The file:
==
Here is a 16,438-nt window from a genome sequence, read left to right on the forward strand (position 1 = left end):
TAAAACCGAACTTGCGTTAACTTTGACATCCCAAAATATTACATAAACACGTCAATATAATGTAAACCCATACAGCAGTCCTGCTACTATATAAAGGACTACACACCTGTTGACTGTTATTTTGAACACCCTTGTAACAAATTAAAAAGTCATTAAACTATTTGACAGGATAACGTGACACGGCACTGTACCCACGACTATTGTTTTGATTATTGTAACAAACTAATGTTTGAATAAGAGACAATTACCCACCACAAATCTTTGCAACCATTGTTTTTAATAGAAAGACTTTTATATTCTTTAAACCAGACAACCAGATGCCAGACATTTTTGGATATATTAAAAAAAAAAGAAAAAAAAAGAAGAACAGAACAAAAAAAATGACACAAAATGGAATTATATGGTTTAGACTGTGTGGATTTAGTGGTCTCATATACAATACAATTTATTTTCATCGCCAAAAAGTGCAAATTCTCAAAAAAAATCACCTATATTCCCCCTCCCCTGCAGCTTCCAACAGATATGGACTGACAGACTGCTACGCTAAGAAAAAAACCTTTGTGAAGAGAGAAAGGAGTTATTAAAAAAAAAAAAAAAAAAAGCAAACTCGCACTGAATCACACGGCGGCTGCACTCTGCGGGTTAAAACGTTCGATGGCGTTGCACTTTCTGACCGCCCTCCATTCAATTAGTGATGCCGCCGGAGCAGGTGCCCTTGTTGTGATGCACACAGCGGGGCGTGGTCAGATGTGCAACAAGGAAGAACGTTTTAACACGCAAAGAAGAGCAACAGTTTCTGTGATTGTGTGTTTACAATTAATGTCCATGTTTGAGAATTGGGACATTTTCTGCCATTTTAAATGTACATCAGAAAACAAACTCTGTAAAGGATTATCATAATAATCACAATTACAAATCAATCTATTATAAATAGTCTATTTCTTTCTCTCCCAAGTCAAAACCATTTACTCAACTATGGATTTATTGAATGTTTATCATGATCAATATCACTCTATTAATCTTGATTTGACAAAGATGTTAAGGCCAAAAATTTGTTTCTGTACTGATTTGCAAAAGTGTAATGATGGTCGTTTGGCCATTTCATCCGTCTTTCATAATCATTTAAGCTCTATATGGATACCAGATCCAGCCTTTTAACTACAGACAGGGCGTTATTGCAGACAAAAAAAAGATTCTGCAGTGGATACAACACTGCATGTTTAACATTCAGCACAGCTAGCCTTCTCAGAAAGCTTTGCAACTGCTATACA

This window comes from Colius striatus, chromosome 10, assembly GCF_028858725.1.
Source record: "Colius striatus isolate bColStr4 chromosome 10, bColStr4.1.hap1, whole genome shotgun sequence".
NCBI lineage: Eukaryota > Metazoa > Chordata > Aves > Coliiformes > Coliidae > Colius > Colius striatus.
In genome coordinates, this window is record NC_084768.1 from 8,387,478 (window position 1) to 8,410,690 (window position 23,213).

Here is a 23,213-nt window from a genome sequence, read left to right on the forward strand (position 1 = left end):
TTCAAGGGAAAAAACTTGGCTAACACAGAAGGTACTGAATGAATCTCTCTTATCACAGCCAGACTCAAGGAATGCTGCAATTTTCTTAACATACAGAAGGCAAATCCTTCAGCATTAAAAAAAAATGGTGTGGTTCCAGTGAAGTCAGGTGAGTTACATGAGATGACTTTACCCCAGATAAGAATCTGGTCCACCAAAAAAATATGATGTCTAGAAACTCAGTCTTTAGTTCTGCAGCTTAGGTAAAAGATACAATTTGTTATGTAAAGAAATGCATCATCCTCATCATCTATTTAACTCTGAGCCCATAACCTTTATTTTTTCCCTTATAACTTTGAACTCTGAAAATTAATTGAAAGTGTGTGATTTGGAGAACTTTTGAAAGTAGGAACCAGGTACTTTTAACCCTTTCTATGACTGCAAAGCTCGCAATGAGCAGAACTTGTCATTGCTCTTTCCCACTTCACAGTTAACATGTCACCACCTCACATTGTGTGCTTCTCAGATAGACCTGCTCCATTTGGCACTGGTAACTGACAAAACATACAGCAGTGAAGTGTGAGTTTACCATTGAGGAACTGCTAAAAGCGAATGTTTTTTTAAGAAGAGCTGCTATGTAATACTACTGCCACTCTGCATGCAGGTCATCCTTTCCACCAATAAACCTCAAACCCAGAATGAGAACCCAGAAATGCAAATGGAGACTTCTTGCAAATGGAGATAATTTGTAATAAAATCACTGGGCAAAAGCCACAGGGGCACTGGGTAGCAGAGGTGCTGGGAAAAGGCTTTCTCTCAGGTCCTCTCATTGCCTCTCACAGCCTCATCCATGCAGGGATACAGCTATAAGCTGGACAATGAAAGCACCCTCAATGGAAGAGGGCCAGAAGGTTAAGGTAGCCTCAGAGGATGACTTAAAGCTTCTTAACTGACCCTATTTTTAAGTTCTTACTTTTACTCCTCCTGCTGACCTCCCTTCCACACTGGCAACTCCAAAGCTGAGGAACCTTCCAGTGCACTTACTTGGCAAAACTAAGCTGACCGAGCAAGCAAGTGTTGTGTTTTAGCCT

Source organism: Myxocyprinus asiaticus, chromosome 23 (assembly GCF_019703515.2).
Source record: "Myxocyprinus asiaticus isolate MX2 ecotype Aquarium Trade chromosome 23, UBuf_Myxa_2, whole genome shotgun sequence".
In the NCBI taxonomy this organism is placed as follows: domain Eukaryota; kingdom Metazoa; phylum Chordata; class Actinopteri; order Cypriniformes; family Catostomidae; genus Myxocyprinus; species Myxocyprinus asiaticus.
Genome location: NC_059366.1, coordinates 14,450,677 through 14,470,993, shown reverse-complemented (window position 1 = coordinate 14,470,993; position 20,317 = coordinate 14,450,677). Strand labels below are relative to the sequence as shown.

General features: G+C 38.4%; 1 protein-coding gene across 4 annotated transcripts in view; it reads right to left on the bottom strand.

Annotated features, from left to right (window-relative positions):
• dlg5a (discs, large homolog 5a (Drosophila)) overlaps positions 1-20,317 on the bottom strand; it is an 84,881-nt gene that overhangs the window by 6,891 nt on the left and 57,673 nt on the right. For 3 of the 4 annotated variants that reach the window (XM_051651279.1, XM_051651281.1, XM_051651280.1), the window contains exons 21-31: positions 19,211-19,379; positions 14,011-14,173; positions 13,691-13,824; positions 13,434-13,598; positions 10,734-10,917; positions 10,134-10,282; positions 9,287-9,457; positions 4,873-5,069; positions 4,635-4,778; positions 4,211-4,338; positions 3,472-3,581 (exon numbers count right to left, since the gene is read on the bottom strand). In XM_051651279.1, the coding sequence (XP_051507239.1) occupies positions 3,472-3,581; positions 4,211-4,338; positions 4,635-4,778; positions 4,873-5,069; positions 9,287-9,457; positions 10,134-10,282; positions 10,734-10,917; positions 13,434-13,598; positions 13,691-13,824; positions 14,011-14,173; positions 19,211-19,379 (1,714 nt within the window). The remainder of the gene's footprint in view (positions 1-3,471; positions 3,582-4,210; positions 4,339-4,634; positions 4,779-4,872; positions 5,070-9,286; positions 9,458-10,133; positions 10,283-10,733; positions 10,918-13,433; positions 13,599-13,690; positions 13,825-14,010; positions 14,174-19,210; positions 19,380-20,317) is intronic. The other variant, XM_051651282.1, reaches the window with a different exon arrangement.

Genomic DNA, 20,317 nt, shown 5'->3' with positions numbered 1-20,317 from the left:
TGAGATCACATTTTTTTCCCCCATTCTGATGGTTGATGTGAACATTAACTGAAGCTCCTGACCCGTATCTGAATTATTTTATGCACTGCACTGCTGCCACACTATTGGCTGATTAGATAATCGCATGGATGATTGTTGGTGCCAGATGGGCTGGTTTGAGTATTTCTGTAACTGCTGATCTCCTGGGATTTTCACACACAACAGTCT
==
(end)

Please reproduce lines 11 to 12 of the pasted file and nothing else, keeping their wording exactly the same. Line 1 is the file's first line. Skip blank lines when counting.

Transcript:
In the NCBI taxonomy this organism is placed as follows: domain Eukaryota; kingdom Metazoa; phylum Chordata; class Actinopteri; order Cypriniformes; family Catostomidae; genus Myxocyprinus; species Myxocyprinus asiaticus.
Genome location: NC_059366.1, coordinates 14,450,677 through 14,470,993, shown reverse-complemented (window position 1 = coordinate 14,470,993; position 20,317 = coordinate 14,450,677). Strand labels below are relative to the sequence as shown.